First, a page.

6. I think when people talk about HSCT/BMT they need to look at the specifics rather than pidgeon holing it all together. Autologous non-myeloablative cyclophosphamide HSCT or myeloablative BEAM which are both very different chemo regiments that carry different risks.The question that needs to be asked to neurologists is chemo offering a chance of remission vs life long drugs that will only slow down progression. The fact that people in the UK are prepared to pay thousands of pounds to travel to Russia/America/India/Germany to get this treatment, why don't the neurologists/haematologists/oncologists in the UK review the data and offer this treatment and let the patients decide?

    1. People have already started doing HSCT, but as you say most of the time the patient has to pay for it themselves. patient (Stella) from the above link had her procedure done in London. Unfortunately for her she lost some of her toes. This goes to show that the facility is of the upmost importance.Chicago (Northwestern University) is in a Phase 3 trial now. They have had no complications or deaths and if it is approved would be a wonderful option for those in the U.S. Britain seems to be a laggert.

    2. Stella had the procedure done in Nottingham. The facility is top quality, but there is no way that the medical staff can predict in advance who will and who won't get a life threatening infection, even with isolation units and careful nursing. The strong chemo that is needed to ablate your immune system also weakens your gastro intestinal tract, allowing bacteria in that wouldn't normally be a problem, but with no immune system, can set of infections. The transplant would need to be done in the haemo oncology unit- the neurology dept. just isn't geared up for it. Not every town in the country has a unit that can do a HSCT- they may have a haematology dept, but that doesn't mean they can do a transplant. For a start, you need an apherisis machine to harvest the stem cells. Blood cancer patients sometimes have to travel 100's of miles for their transplants, so MS patients would have to join them in the queue for the beds in the transplant unit

  7. Prof G, are you a pro-medicine type of guy in general? For example, if you have cold to you rush to the medicine cabinet for some Night Nurse or do you sweat it out holistically? I'd love to know.

  8. Short answer, yes, you should imho reconsider. You would get fewer suicides if people felt they had more options and a little more hope. You've reported the odds of remaining mobile into old age. My biggest fear is lying helplessly conscious in a nursing home.

  9. Any comment from Prof G or Mouse doctor? This is a hot topic for many MS'ers and their insight would be interesting.

  10. I'm at the CIS stage so would be premature but it is something I will do if I go on to develop MS. Its something I've researched into and weighed up the cost and risk. My discussions with my neuro about this have sadly been met with scorn. I do think neuro's underestimate the psychological impact of living with a disease such as MS. If having HSCT would likely halt progression and give me back my future I would do it in a heartbeat fully knowing I would be risking my life in the process. The risk after all is small and the potential gain is great.The medical profession needs to wake up and actually listen to what people with MS are saying, or should that be screaming.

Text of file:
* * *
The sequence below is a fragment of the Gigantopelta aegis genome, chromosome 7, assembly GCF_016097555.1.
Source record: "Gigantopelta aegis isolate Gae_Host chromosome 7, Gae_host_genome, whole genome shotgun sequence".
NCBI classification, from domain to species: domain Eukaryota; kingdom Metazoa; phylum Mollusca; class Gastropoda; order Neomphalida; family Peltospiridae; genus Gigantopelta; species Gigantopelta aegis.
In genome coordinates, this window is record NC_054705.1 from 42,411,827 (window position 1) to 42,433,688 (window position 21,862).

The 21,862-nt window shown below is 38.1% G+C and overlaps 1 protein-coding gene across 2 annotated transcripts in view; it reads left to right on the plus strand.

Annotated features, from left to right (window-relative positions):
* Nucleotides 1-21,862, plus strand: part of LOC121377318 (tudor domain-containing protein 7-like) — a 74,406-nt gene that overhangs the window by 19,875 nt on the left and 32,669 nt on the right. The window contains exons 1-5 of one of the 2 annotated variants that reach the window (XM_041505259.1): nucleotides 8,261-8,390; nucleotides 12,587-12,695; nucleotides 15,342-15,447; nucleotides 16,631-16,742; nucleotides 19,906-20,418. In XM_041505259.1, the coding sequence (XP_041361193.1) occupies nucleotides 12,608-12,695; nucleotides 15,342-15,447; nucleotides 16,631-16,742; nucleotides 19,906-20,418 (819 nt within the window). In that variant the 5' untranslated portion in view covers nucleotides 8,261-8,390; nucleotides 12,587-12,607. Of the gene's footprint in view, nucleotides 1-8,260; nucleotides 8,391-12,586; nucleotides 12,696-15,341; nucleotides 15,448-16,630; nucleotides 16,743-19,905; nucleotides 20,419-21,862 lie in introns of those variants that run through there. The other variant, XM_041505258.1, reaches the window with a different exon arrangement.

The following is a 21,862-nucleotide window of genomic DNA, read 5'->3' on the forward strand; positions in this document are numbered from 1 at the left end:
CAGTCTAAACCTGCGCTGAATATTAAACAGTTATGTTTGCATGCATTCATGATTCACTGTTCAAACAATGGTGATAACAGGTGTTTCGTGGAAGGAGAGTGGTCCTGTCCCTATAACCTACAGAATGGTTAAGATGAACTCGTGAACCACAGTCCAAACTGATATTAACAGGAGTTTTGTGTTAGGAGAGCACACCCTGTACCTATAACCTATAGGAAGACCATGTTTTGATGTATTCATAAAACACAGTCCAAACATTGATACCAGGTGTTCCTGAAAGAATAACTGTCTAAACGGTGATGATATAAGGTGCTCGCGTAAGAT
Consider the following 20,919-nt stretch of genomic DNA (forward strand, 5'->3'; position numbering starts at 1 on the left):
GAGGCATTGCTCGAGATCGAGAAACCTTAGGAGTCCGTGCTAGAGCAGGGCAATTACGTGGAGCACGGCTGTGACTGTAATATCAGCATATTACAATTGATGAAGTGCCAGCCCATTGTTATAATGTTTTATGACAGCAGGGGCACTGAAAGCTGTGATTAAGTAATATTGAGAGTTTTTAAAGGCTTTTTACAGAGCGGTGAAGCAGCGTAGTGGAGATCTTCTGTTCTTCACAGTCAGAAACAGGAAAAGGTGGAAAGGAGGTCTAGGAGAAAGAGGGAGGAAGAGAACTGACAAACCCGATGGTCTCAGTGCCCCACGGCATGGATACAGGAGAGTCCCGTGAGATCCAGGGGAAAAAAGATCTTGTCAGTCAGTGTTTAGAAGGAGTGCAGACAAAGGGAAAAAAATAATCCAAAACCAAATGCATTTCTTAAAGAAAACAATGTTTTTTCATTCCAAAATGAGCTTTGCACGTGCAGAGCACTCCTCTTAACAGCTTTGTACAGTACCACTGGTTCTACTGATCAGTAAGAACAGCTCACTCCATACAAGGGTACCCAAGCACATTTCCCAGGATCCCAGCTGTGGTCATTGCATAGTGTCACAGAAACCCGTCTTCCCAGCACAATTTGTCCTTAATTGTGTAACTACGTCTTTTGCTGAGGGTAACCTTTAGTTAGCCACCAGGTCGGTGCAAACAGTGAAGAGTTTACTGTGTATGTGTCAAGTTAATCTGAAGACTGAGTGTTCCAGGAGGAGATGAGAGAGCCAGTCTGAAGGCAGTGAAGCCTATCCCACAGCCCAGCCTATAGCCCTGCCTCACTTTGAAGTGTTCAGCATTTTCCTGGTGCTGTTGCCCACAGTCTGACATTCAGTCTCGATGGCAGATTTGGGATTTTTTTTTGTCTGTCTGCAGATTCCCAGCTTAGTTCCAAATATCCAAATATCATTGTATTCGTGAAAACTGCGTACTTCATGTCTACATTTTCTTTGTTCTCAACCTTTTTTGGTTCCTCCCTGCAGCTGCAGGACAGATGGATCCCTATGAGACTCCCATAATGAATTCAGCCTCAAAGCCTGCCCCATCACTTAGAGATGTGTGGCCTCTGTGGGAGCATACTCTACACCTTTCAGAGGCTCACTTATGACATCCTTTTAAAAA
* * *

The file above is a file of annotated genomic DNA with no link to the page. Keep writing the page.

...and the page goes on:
1. Unfortunately it appears that this does not necessarily stop or prevent progression. Know a girl who underwent HSCT ten years ago and pretty early in the course of her disease, and she went 9 years very well, nearly forgotten about her MS, but succumbed into the progression later. :(But I agree that HSCT looks like only possibility for a cure available and worth the risk.

    2. Perhaps for these more aggressive treatments to have a chance the diagnosis has to be made as early as possible. Seems that there are still too many unknowns.Here in the UK a lot of people with a barn door CIS will often get relatively little by way of investigation, told little about what the diagnosis could be and are left to re-present when they have another clinical episode. Strikes me as a way to miss a lot of potential damage. I've no doubt this country generally remains quite backward when it comes to diagnosis and treatment. When Brazil has a more pro-active outlook on the disease you know it probably not being treated in a world class way in the UK by a long stretch. It would seem that treatment here isn't even average by western standards.Out of interest, did the person you know have very aggressive disease to start off with, given that she had HSCT?

    3. Yes, she had a severe MS from the beginning. With many relapses during the first year, so she decided to go on HSCT and then felt well for many years until began to deteriorate a year or so ago. Don't know how much time were wasted between the onset and HSCT, can ask by a chance. But don't think this was more then 2 years.

    4. I don't know what did you mean by more proactive look and don't know how the health system works in the Brazil either, but I suppose that like in Russia, mentioned above, you are almost all alone with your disease there. Unless you got plenty of cash. I don't think that things differs much between developing countries. And in the UK you at least have the access to highly effective treatments (Gilenia, Tysabri) through a insurance system.